Terez Paylor (Kansas City Star):The fact that you got the promotion, what did you think about that?

HARRIS: "It was great to get the title.  As far as responsibility, nothing has changed. Nothing has changed at all, I'm still doing the same things I've been doing since I got here.  It's just a changed title.  I thank Coach Reid and everybody that had something to do with it."

Paylor (Kansas City Star):How do you and Emmitt (Thomas) split these duties, how do you make it work?

HARRIS: "Emmitt has been great as far as helping me along as a young coach.  I was coached by Emmitt when he was in Philly.  He's done a great job of trying to help coach a young coach, if I get stuck on something he explains it to me and we just go from there."

Paylor (Kansas City Star):How did Andy (Reid) tell you about the title?

HARRIS: "He just called me in and said hey Al we are going to give you a different title, but like I said responsibility wise, nothing has changed since I've been here."

Paylor:Can you bring your aggressive playing nature into coaching these guys and do guys still respond to the aggressive style that your generation did?

HARRIS: "Definitely, I think so, I don't know about anybody else's room but in our room you want to have likeminded guys.  You can't be an aggressive coach if your guys are timid so that is all we preach is aggression, aggression, aggression."


Mick Shaffer (Time Warner Cable Sports Channel):What are the challenges of teaching defensive linemen a 3-4 as opposed to other styles of defense?

REID: "It's different, and our defense is a hybrid, so we have to coach both 4-3 and 3-4. It creates unique challenges but we have a great group of guys and they handle it real well. So it's good."

Nick Jacobs (Time Warner Cable Sports Channel):What do you like most about this group of defensive linemen?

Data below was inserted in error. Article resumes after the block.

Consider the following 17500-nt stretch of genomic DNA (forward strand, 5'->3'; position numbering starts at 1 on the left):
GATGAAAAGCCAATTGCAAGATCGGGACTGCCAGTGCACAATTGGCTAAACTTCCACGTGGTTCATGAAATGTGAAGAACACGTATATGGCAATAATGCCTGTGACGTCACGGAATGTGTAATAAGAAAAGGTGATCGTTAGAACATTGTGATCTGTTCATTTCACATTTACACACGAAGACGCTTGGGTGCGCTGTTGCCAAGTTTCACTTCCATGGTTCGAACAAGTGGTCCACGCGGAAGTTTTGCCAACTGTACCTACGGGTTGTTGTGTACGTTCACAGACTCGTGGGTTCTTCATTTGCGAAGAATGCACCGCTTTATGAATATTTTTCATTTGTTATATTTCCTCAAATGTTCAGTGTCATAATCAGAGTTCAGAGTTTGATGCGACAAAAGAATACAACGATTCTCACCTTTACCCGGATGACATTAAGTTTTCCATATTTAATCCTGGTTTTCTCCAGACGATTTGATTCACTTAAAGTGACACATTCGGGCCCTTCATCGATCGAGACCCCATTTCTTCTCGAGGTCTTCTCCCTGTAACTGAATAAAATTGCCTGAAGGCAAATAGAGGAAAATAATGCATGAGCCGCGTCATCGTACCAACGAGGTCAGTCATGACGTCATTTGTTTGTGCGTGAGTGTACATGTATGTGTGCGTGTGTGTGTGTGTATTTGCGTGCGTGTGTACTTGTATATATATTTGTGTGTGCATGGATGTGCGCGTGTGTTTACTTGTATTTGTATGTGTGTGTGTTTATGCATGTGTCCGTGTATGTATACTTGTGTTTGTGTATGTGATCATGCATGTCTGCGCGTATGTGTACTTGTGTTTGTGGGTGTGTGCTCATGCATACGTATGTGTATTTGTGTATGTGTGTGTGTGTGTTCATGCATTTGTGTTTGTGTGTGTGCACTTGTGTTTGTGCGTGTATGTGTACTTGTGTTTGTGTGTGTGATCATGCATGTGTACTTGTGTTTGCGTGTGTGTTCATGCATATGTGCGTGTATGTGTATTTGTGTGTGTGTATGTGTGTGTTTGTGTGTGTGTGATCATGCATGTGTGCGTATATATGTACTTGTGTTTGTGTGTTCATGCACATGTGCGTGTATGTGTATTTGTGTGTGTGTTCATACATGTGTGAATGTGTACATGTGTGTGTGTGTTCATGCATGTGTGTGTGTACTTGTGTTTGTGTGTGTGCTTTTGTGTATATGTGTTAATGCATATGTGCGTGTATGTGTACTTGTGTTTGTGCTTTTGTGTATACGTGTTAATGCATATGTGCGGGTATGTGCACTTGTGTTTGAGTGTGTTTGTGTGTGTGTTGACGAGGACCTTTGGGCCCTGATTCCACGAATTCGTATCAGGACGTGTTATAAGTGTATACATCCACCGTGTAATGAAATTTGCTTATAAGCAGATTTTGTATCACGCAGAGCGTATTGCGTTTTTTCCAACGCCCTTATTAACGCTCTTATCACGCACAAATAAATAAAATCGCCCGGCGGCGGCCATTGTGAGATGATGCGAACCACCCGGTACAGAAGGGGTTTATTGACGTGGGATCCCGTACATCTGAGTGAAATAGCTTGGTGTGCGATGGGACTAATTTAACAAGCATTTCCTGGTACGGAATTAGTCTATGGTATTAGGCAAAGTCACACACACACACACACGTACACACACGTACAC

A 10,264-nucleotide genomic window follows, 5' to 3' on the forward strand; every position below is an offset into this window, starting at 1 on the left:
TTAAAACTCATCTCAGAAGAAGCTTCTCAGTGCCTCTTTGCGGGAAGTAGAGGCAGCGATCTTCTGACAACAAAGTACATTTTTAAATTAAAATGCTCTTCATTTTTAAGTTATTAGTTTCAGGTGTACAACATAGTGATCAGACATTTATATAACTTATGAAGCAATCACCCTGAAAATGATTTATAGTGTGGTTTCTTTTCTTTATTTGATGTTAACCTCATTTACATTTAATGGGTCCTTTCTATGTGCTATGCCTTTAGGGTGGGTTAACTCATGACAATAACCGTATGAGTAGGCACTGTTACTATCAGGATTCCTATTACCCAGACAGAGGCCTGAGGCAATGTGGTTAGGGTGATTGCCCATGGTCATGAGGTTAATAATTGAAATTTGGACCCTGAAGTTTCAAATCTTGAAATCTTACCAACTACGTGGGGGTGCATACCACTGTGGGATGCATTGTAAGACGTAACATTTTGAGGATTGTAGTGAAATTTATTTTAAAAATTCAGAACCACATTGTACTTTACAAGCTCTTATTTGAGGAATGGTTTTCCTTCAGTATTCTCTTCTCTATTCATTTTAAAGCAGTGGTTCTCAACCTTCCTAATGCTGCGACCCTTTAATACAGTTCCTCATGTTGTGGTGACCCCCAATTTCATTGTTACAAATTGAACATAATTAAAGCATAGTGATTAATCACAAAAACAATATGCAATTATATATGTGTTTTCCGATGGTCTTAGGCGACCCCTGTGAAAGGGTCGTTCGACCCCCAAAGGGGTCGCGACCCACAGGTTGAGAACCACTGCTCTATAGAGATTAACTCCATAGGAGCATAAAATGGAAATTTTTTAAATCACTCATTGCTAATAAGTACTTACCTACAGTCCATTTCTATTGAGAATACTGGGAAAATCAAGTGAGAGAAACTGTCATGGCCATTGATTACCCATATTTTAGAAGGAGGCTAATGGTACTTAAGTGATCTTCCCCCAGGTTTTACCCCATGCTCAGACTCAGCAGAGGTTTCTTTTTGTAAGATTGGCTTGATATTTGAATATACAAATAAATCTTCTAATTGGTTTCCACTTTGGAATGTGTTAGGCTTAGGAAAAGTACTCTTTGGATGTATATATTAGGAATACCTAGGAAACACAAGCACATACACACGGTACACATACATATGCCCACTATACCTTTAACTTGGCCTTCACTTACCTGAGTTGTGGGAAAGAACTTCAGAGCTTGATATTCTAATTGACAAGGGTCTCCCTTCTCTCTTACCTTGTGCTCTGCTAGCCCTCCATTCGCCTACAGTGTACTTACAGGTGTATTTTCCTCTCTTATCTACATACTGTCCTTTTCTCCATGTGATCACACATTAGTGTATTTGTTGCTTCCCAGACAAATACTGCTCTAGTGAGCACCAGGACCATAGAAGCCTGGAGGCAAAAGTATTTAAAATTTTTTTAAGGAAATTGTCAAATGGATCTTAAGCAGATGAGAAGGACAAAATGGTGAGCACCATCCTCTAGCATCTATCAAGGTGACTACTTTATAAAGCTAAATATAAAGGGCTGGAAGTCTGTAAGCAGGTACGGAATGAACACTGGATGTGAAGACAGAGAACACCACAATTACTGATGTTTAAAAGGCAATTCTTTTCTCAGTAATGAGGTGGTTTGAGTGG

REID: "They're not afraid to work. They come out here every day and they want to get better, they want to be the best. They are a really, really close group of guys – they're best friends outside of here and I think that really helps them on the field."

Terez Paylor (Kansas City Star):How much did it mean to you to get this promotion from your dad here with the Chiefs?

REID: "He called me in and we went through the whole process – did the interviews and we did all that. When he did call me in and told me he was going to hire me, it was special. It meant a lot. To get my first position-coaching job from him, and also in the NFL, it was really exciting."

Paylor:Was there any doubt in your mind as to whether or not you'd get hired or not? Was it up in the air?

REID: "Yeah, from my standpoint I didn't know if I was going to get the job or not. Obviously I was hoping. It's a dream job, especially with the guys that we have. But I didn't know, I was just hoping."

Paylor: When you found out they drafted Chris Jones, what were you thinking? That they were testing you early? You have to mold him now. What was your reaction?

REID: "I was just excited to get him. So much talent, big, young, smart guy that can move well. I was excited. I looked at it as more of an opportunity or a blessing than a challenge, just because of the talent. He's really talented and he's going to help our room."

Paylor: How would you describe your coaching style? Are you trying to relate to them, are you trying to push them, are you hard on them? How do you try to get through to them?

REID: "I think each guy is an individual and you've got to treat them as that. What might work for Allen Bailey might not work for Dontari (Poe). So I just try to feel them out. For the most part I just treat them like men. I'm not going to embarrass them, I'm not going to yell at them in front of everybody. If I have a problem with them I'll pull them to the side and tell them I have a problem. For the most part it's a coach-player relationship and we keep it like that."

Paylor: How do you determine how to treat those guys – which guys react to certain things? REID: "I try to talk to these guys. Chris Ballard, he is our pro personnel guy, he told me something that really resonated with me and he learned it from Rod Marinelli. Rod believes that you've got to coach the man first before you coach the player. That really resonated with me. You've got to get to know these guys and once you get to know them as people it will help you a lot as a coach."